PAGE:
"Our investor met with Bassman and not knowing him ran the appropriate [background] checks," Bellocchi said in an e-mailed statement Sunday. "Bassman did not pass certain banking references as I understood it. Our investor decided not to deposit the money with Bassman and I was left scrambling at the last minute."

Bassman described Bellocchi's account as inaccurate.

WCO officials also attempted to submit an application for a promoter's license late Friday, however it fell well short of the necessary requirements, including financial, for a completed promoter application packet.

"Ultimately, the commission wanted Valor to have the funds, regardless if we had them confirmed," Bellocchi told Sherdog.com. "I have the money secured. We even had fighters who offered to forego their purse in order to be able to compete tonight, but the commission declined."

Continued Bellocchi: "With our promoter's license application in limbo, there was nothing we could do this late in the process. I'm seriously considering never doing business in California again. I'm kind of in a state of shock. When you're dealing with people that are unreasonable, it's tough to get by."

Sunday, Bellocchi clarified his statements to reflect that Bassman and his attorney, Marc Hines, were "unreasonable," not the CSAC.

Meanwhile Bassman put the onus on Bellocchi -- and himself.

"Although Armando [Garcia] can be tough, he, in my estimation, bent over backwards to help make this thing go forward," Bassman said. "But [Bellocchi] missed deadline after deadline. He missed our deadline and he missed Armando's deadline, and Armando even extended his deadline."

Bassman -- and as a result Bellocchi -- were given until 10 a.m. Saturday morning to show evidence of proper financing. The CSAC Executive Officer extended that deadline back too noon, but in the end usable money never materialized.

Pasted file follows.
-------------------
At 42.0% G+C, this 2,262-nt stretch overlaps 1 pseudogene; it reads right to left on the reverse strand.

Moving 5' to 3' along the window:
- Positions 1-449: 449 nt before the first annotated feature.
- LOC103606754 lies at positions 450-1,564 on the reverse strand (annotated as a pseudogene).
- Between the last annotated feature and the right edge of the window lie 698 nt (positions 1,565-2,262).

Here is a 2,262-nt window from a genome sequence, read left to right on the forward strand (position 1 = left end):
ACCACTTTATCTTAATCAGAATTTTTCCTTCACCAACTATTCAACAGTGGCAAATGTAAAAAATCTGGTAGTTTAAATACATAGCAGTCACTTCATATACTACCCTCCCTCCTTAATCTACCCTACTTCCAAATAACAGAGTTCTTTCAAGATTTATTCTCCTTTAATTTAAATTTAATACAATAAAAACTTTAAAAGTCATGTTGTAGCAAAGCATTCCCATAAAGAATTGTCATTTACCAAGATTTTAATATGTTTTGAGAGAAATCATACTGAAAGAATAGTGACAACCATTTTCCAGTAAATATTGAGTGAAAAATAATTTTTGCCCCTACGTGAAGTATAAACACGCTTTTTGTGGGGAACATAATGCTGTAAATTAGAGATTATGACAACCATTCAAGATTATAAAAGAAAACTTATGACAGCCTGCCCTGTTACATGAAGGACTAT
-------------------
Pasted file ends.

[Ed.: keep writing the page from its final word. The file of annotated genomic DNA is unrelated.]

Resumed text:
"I should have smelled a rat and known better. I've been doing this for a long time, [promoting] wrestling and fighting both, and I've seen pretty much everything," Bassman said. "Now I'm about to walk into a room and write about $40,000 worth of checks, which is essentially my personal money."

As per CSAC regulations, fighters are guaranteed 20 percent of their purse if an event is cancelled.

"Thank God we didn't fight and have our checks bounce," said Kerr, who was slated to face Hawaiian heavyweight Kauai Kupihea (Pictures) and also expressed appreciation for the CSAC's efforts to protect the fighters. "I feel for Joe Riggs (Pictures), who just had a baby and has a mortgage to pay. Now he only gets 20 percent of his purse."

By early Saturday evening each fighter with a signed bout agreement had received a check.

Bellocchi said he intends to meet Monday with his investors and lawyers to "find a way to pay the purses that fighters lost out on."

Fans at home who paid for the Internet pay-per-view broadcast of the WCO via ringsidejunkie.com will receive a refund within 30 days, according to a statement on the Web site.

Mike Fridley and Joe Hall contributed to this report